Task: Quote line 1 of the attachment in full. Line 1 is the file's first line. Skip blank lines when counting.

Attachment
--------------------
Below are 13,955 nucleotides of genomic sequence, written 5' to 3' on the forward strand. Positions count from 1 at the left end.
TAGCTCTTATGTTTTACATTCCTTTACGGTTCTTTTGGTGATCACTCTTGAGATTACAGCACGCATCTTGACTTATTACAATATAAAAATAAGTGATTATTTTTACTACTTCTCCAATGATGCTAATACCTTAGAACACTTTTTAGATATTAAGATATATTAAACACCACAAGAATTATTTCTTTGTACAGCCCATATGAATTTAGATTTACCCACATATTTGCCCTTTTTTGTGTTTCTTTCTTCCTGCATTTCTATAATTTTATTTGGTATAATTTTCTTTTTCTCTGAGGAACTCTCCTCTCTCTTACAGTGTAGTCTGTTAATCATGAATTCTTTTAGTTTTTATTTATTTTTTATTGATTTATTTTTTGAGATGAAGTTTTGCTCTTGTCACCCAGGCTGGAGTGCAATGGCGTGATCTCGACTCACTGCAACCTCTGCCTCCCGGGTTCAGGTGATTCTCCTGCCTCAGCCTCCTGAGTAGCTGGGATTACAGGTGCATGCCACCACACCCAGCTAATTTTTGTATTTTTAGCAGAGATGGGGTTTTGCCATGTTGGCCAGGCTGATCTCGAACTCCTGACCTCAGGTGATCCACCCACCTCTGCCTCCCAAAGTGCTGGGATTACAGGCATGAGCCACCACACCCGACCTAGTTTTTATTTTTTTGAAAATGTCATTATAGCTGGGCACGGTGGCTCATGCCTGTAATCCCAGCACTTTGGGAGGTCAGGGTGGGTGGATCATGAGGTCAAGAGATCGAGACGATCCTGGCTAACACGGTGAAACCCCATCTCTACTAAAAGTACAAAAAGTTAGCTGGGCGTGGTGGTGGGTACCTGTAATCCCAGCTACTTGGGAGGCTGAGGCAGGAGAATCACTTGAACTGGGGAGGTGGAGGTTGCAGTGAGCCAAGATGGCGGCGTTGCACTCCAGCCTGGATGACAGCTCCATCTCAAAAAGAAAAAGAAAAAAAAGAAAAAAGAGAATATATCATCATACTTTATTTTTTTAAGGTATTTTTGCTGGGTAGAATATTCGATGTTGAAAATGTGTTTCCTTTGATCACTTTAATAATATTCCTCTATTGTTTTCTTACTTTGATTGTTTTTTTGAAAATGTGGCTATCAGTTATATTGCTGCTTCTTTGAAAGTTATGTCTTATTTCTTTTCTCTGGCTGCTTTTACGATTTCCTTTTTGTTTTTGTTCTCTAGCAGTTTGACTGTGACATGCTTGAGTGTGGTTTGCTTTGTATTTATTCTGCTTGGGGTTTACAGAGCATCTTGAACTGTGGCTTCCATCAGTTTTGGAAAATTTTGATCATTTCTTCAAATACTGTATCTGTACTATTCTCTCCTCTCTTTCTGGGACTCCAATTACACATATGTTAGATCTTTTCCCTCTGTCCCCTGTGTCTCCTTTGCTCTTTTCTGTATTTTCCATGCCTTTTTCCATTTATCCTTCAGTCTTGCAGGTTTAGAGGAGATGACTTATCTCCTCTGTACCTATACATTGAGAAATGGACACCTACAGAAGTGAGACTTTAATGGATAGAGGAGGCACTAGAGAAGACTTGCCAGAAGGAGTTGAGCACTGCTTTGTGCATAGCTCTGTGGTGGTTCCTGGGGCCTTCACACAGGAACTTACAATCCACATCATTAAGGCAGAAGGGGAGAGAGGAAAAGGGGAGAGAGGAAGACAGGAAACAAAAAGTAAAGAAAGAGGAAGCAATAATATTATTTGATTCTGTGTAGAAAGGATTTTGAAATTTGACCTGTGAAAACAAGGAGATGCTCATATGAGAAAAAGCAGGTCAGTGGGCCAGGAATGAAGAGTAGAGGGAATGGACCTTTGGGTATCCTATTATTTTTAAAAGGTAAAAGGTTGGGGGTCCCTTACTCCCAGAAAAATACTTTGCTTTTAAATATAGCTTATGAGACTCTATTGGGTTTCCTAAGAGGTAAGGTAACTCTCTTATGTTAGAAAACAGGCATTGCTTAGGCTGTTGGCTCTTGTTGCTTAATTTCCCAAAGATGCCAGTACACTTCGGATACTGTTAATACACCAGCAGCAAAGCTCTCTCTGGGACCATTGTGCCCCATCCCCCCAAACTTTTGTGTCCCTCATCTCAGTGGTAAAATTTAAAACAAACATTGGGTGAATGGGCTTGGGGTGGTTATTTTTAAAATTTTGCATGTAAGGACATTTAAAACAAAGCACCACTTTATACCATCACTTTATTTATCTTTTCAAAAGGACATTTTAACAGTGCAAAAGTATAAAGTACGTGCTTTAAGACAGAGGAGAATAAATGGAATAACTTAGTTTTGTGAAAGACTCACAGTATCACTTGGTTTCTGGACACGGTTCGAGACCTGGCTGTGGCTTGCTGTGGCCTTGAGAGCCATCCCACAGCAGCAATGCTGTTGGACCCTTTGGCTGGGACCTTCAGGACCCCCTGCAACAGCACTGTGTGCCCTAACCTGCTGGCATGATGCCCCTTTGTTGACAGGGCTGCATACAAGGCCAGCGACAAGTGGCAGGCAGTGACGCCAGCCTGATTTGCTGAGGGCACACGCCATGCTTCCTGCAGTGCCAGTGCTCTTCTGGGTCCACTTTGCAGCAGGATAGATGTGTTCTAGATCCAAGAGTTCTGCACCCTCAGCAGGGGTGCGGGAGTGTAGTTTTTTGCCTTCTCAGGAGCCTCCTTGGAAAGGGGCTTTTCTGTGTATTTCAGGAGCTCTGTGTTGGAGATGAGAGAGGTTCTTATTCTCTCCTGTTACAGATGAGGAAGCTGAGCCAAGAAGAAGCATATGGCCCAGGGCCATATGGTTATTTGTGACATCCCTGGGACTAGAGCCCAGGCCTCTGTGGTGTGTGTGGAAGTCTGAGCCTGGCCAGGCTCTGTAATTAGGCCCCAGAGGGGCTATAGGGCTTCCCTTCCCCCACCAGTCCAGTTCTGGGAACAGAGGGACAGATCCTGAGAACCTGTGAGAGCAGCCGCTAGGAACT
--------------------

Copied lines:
Below are 13,955 nucleotides of genomic sequence, written 5' to 3' on the forward strand. Positions count from 1 at the left end.